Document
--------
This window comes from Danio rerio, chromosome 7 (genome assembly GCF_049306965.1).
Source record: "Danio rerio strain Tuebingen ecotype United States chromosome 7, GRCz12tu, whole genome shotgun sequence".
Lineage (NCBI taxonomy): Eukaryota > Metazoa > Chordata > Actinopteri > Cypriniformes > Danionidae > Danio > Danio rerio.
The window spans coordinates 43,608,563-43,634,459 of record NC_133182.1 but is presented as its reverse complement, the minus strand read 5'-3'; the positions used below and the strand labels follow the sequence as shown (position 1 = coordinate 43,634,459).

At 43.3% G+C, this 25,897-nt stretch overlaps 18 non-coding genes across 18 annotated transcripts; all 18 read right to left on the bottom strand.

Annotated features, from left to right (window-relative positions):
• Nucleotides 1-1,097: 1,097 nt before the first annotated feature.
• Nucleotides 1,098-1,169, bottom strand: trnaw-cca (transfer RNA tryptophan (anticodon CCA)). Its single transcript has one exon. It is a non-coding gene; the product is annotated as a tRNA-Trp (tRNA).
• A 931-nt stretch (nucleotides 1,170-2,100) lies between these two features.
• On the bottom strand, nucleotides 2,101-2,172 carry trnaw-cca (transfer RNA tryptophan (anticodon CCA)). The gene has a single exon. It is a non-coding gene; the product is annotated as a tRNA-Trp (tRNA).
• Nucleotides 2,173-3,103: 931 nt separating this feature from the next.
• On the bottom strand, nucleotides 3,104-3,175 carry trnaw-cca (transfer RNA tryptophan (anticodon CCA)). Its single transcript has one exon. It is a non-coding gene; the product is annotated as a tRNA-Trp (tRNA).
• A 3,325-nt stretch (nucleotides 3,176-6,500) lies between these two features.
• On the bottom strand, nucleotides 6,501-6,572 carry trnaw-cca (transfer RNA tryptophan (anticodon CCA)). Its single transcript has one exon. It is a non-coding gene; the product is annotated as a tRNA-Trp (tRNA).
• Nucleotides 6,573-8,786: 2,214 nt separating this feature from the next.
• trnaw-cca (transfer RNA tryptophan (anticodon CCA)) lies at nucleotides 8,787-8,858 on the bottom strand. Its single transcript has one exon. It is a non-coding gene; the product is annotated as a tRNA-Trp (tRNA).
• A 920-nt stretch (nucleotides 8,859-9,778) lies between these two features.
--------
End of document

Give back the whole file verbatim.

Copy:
This window comes from Danio rerio, chromosome 7 (genome assembly GCF_049306965.1).
Source record: "Danio rerio strain Tuebingen ecotype United States chromosome 7, GRCz12tu, whole genome shotgun sequence".
Lineage (NCBI taxonomy): Eukaryota > Metazoa > Chordata > Actinopteri > Cypriniformes > Danionidae > Danio > Danio rerio.
The window spans coordinates 43,608,563-43,634,459 of record NC_133182.1 but is presented as its reverse complement, the minus strand read 5'-3'; the positions used below and the strand labels follow the sequence as shown (position 1 = coordinate 43,634,459).

At 43.3% G+C, this 25,897-nt stretch overlaps 18 non-coding genes across 18 annotated transcripts; all 18 read right to left on the bottom strand.

Annotated features, from left to right (window-relative positions):
• Nucleotides 1-1,097: 1,097 nt before the first annotated feature.
• Nucleotides 1,098-1,169, bottom strand: trnaw-cca (transfer RNA tryptophan (anticodon CCA)). Its single transcript has one exon. It is a non-coding gene; the product is annotated as a tRNA-Trp (tRNA).
• A 931-nt stretch (nucleotides 1,170-2,100) lies between these two features.
• On the bottom strand, nucleotides 2,101-2,172 carry trnaw-cca (transfer RNA tryptophan (anticodon CCA)). The gene has a single exon. It is a non-coding gene; the product is annotated as a tRNA-Trp (tRNA).
• Nucleotides 2,173-3,103: 931 nt separating this feature from the next.
• On the bottom strand, nucleotides 3,104-3,175 carry trnaw-cca (transfer RNA tryptophan (anticodon CCA)). Its single transcript has one exon. It is a non-coding gene; the product is annotated as a tRNA-Trp (tRNA).
• A 3,325-nt stretch (nucleotides 3,176-6,500) lies between these two features.
• On the bottom strand, nucleotides 6,501-6,572 carry trnaw-cca (transfer RNA tryptophan (anticodon CCA)). Its single transcript has one exon. It is a non-coding gene; the product is annotated as a tRNA-Trp (tRNA).
• Nucleotides 6,573-8,786: 2,214 nt separating this feature from the next.
• trnaw-cca (transfer RNA tryptophan (anticodon CCA)) lies at nucleotides 8,787-8,858 on the bottom strand. Its single transcript has one exon. It is a non-coding gene; the product is annotated as a tRNA-Trp (tRNA).
• A 920-nt stretch (nucleotides 8,859-9,778) lies between these two features.